TikTok’s Skincare & Anti-Aging Obsession Is This Decade’s Version Of The 2000s-Era Diet Culture


Retinol this, hyaluronic acid that. What once just consisted of — at least, for teenage me — cleanser, moisturiser, sheet masks and toothpaste as pimple cream, has now become a much more elaborate skincare routine. And these routines have become an integral part not just of young women’s lives, but of their psyches.

Every week, there’s a new trend on how to get glass skin (try slugging!) or minimise your disgustingly large, not-acceptable-in-modern-society pores (use a frozen beauty blender!) or hydrate your age spots away (squalane!). But this high turnover of micro-trends, and the vicious way we’ve come to talk about things that should be normal (like wrinkles and blemishes), has got me thinking: is obsessive skincare the new generation’s version of 2000s diet fads and weight loss tips?

Let me explain.

Recently there was a moral panic after videos of 10-year-old girls terrorising Sephora and Mecca stores went viral on TikTok. These stores have become a playground for girls aged as young as nine who are concerned about getting wrinkles (wrinkles! on a baby!), or sun damage, or uneven pigmentation, or whatever skin condition is being talked about that week. And so these kids are begging their parents to spend hundreds of dollars on luxury skincare designed for adult women — often with active ingredients like AHA and retinol — despite how harmful they are for literal children’s skin barriers.

Around the same time as these Sephora kids made headlines, another video also went viral: a TikToker named Courtney Ball shared a video of her “raw” face to show young people what “normal” skin of a 28-year-old woman can look like.

“Wrinkles, freckles, sunspots, imperfections, breakouts, discolouration… all very normal,” she captioned the video.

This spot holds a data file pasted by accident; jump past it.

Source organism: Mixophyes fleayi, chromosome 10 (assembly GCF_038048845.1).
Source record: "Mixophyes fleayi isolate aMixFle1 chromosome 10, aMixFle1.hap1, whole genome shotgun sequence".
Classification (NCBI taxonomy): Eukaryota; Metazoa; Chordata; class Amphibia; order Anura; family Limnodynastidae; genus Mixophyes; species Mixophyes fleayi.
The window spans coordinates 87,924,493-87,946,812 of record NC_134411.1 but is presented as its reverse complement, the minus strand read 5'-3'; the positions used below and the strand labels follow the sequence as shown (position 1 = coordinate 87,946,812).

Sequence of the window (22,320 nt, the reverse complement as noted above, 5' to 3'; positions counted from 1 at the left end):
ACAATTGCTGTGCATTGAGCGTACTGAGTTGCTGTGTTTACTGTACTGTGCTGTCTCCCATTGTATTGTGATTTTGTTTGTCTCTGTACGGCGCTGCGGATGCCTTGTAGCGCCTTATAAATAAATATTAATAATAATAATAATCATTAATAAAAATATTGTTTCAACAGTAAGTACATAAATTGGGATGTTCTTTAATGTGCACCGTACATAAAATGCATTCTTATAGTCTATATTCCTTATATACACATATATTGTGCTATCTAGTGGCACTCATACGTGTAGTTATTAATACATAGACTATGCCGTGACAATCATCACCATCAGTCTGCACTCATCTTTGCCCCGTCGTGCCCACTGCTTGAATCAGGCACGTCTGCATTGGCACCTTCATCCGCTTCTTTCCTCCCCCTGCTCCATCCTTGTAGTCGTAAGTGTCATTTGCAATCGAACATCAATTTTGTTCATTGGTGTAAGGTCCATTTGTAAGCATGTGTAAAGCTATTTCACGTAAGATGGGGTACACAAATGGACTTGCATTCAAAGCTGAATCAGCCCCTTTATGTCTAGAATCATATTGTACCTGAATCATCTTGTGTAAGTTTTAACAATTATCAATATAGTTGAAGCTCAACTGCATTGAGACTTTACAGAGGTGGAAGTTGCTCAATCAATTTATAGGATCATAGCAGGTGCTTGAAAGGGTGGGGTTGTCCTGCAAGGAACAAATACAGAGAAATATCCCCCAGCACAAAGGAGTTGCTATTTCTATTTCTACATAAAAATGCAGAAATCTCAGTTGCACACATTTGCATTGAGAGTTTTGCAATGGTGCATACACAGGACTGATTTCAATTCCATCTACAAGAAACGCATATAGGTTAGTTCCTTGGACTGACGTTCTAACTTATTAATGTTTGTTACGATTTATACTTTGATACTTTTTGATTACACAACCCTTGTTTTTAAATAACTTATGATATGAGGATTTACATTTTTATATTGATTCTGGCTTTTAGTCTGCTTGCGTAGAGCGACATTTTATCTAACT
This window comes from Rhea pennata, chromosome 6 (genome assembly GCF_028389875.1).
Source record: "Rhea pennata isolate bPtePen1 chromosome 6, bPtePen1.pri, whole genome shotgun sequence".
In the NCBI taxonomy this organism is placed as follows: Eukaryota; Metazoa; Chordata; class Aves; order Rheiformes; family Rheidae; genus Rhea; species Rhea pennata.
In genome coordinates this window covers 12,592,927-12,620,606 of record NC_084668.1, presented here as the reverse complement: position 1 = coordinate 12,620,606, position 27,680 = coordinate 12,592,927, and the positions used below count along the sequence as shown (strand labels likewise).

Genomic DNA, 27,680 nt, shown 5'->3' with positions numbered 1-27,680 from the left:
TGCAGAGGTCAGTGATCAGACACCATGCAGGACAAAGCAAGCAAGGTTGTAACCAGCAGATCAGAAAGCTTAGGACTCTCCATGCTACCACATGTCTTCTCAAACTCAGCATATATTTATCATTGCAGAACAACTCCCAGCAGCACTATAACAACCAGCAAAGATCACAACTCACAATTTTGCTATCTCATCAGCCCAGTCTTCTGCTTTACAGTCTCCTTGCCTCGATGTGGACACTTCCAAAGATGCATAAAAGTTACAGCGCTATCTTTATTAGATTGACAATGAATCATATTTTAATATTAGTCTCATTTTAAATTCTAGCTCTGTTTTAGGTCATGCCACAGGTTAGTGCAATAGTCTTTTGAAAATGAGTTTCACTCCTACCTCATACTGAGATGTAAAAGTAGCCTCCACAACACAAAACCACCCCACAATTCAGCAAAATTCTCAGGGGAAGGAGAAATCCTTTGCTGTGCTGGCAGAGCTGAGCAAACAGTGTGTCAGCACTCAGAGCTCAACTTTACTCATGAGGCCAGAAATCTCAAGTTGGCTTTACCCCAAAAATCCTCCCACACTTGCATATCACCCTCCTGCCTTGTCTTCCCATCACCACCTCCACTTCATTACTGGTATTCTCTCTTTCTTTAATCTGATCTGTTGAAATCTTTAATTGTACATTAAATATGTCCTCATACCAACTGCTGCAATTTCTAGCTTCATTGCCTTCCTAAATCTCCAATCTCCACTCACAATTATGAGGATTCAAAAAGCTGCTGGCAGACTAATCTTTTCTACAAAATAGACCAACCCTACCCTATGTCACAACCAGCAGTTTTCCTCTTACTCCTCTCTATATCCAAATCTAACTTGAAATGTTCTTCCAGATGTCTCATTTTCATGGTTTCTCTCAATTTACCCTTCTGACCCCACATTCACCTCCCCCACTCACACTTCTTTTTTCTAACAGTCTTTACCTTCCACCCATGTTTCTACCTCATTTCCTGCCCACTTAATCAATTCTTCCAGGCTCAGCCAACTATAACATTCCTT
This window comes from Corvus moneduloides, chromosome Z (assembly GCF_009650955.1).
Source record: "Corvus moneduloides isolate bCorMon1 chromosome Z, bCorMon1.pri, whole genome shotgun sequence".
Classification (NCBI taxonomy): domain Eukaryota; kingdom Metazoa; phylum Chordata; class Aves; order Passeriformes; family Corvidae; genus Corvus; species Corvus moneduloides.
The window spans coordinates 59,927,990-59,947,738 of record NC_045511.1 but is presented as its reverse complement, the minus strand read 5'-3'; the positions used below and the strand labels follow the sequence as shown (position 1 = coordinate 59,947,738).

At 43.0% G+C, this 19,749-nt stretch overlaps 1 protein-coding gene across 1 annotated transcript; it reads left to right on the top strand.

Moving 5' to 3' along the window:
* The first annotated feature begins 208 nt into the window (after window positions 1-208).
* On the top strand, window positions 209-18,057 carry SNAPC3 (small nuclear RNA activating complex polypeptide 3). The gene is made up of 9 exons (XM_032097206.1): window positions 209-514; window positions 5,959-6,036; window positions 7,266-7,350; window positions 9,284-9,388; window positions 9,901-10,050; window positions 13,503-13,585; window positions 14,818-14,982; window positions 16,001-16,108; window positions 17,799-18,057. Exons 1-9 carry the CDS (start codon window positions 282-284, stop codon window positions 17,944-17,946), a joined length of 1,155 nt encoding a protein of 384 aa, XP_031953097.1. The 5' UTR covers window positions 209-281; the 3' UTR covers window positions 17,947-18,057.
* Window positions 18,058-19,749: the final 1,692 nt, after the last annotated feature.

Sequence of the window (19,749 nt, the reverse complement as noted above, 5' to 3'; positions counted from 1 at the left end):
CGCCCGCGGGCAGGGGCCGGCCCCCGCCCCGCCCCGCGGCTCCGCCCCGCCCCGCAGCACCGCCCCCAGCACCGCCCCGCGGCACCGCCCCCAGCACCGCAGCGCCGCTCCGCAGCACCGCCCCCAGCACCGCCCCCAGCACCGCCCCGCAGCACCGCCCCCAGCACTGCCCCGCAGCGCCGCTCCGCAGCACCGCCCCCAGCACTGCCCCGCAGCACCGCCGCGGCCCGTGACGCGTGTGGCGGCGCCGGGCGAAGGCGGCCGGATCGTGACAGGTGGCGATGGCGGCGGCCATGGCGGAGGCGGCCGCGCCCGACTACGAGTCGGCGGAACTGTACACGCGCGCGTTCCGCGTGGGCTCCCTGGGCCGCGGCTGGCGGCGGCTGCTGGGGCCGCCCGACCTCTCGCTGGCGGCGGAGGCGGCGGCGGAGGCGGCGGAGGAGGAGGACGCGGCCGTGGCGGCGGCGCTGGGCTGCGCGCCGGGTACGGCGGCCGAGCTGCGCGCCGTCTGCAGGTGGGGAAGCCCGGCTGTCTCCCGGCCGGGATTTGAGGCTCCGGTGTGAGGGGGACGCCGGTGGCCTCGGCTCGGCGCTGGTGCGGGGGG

If you think this is uncontroversial content, you’d be wrong.

The video, which has more than 8 million views, was bombarded with cruel comments by predominantly teenage girls (and also some older women) who shamed Courtney for having what they believed to be totally preventable skin imperfections — and the fact that she didn’t prevent them seemed to be a moral failing on her part.

“Lmao. The sun is eating you up,” one person commented.

“Stay out of the sun jeez woman,” wrote another.

Other unkind comments told the woman she looked way older than her age, that she should try botox to “fix” her smile lines and wrinkles, and that she should take care of herself — because to them, the state of her skin appeared to be a form of self-hate. Does any of this sound familiar to you?

To me, the comments on Courtney’s TikTok are startlingly reminiscent of the nasty body-shaming I witnessed in my own teen years, when the obsession at the time was skinniness and weight loss.

Instead of skincare trends, we had diet and food trends. Instead of skincare smoothies, we had various weight loss teas. Instead of saving up for botox, teen girls from my time saved up for liposuction. But the nasty comments remain the same.

Fancy skincare has not only become ubiquitous with trendiness, style and luxury (have you tried this $80 viral serum? What about this $100 night cream?), but also with self-love and self-care, too, thanks to the beauty industry and its clever marketing.

Now, thanks to marketing, not having an elaborate skincare routine isn’t just considered immature or a daggy or uncool— it’s a symptom of not loving yourself.

A real screenshot of a real tweet by a real beauty brand. SIGH. Image: Twitter.